The Los Angeles Times recently provided a disturbing example of how some for-profit trade schools like Corinthian Colleges have been pushing subprime, high-risk students to assume heavy levels of debt that they may never be able to repay. In an article on the credit crunch, the LA Times quoted a 20 year old student, with a 10 month old baby, who is taking classes at Everest College in West Los Angeles to become a medical assistant. To pay for an eight week course at the Corinthian-owned school, this student has had to take out an $8,000 private loan with an 8 percent interest rate. The student, and several friends with similar loans, told the newspaper "that they knew that repayment would be difficult on the $9 an hour or so they expected to earn if they got jobs." The course, they said, gave them "75% to 90% of what they need to get and keep a job."
[slideshow] The students say the loans were worth taking because they gave them an opportunity to attend the school. But they probably won't be so happy when they go into repayment, particularly if those jobs don't materialize. They may be even more disappointed when they discover that they could have gotten the same training for a fraction of the cost at the nearby Pasadena City Colleges, which according to the LA Times, "charges $628 annually in tuition and fees to in-state residents."
If there is a silver lining to the credit crunch, it is that for-profit colleges and loan companies, like Sallie Mae, are being forced to think twice before pushing high-risk borrowers to take on expensive private loan debt that they have little hope of ever paying back.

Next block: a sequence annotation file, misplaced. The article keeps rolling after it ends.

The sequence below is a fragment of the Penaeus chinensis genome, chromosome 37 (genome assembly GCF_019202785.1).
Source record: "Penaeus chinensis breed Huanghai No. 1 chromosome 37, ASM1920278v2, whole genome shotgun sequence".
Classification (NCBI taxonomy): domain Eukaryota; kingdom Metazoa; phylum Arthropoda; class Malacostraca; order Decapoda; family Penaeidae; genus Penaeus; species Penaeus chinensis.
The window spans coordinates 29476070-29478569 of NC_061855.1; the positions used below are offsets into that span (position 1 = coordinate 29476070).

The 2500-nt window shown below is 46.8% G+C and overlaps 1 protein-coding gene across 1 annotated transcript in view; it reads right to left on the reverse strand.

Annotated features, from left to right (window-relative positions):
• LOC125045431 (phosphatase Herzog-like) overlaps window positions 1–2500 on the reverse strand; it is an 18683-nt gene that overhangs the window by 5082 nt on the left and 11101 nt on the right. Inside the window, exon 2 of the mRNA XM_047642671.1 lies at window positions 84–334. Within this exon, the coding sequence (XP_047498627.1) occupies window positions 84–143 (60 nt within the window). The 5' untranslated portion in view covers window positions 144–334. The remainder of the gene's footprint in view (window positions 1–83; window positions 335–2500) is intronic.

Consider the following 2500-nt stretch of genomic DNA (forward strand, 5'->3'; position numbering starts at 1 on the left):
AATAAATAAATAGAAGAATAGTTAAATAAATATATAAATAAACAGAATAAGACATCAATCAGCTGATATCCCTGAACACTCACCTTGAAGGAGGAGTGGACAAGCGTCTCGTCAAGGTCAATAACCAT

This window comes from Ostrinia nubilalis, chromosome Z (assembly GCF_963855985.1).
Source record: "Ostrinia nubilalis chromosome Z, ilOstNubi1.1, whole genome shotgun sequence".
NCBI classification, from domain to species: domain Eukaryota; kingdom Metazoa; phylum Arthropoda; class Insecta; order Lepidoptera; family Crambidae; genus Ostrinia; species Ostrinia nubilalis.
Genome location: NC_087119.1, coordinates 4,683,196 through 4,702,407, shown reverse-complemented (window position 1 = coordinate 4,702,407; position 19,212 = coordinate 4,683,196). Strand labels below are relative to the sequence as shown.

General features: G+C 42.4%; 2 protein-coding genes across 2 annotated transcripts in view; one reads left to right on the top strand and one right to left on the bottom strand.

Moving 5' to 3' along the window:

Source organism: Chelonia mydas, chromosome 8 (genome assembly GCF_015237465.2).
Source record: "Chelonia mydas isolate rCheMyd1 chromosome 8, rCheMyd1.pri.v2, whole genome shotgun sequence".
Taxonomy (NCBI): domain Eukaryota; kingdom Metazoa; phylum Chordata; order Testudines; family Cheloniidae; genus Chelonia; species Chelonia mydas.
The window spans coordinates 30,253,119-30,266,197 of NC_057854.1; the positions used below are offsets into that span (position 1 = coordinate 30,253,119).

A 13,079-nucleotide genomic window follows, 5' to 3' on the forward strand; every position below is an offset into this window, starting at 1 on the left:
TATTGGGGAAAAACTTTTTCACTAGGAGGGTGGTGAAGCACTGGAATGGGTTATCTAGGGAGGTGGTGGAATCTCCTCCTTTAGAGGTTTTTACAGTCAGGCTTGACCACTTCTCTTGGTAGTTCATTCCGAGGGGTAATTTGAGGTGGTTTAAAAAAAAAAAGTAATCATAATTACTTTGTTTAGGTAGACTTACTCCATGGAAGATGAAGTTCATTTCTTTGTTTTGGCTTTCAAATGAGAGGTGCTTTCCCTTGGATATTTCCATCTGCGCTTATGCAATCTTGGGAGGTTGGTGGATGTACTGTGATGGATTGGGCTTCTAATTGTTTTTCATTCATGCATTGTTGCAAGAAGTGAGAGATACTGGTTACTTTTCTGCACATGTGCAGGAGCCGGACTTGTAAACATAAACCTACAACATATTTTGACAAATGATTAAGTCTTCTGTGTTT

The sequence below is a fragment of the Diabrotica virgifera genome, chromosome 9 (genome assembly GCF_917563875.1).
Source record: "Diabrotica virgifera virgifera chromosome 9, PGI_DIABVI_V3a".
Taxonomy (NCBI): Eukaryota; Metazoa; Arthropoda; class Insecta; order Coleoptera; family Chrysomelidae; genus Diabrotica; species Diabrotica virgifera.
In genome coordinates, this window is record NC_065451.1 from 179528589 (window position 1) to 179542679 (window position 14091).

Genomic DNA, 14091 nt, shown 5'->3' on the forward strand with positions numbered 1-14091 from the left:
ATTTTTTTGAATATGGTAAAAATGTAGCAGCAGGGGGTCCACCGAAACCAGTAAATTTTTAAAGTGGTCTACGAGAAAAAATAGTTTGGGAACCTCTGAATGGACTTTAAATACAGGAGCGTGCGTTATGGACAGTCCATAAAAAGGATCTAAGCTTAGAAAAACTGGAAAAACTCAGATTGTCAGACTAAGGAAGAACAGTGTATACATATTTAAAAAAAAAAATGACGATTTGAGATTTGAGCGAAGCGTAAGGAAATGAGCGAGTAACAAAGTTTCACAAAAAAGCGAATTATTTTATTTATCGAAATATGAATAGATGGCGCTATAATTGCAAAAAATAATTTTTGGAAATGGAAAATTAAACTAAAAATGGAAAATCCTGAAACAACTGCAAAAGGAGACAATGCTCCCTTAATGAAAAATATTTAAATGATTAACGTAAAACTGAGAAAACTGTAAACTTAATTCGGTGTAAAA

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Late yesterday, two key Congressional leaders urged U.S. Education Department Secretary Margaret Spellings to ready long-standing "fail safe" systems that guarantee every student access to a federal Stafford loan no matter what occurs in the private credit markets. Sen. Edward M. Kennedy (D-MA) and Rep. George M. Miller (D-CA), the Chairmen of the Congressional education committees, urged Spellings to ramp up the Federal Family Education Loan (FFEL) program's "lender of last resort" plan and make known to colleges and universities their easy ability to enter the federal Direct Student Loan program.
Repeat after us: There is no federal student loan crisis. There is zero danger that federal Stafford loans will not be available in the foreseeable future. Zero danger. At some point in the future, there may be a squeeze on private student loan availability for some high risk borrowers, particularly those attending proprietary schools of questionable quality and limited track record as opposed to all proprietary schools. Should a large private student loan access issue arise, extending even beyond proprietary schools, there are options for federal action to ensure the availability of capital. But let’s not get ahead of ourselves.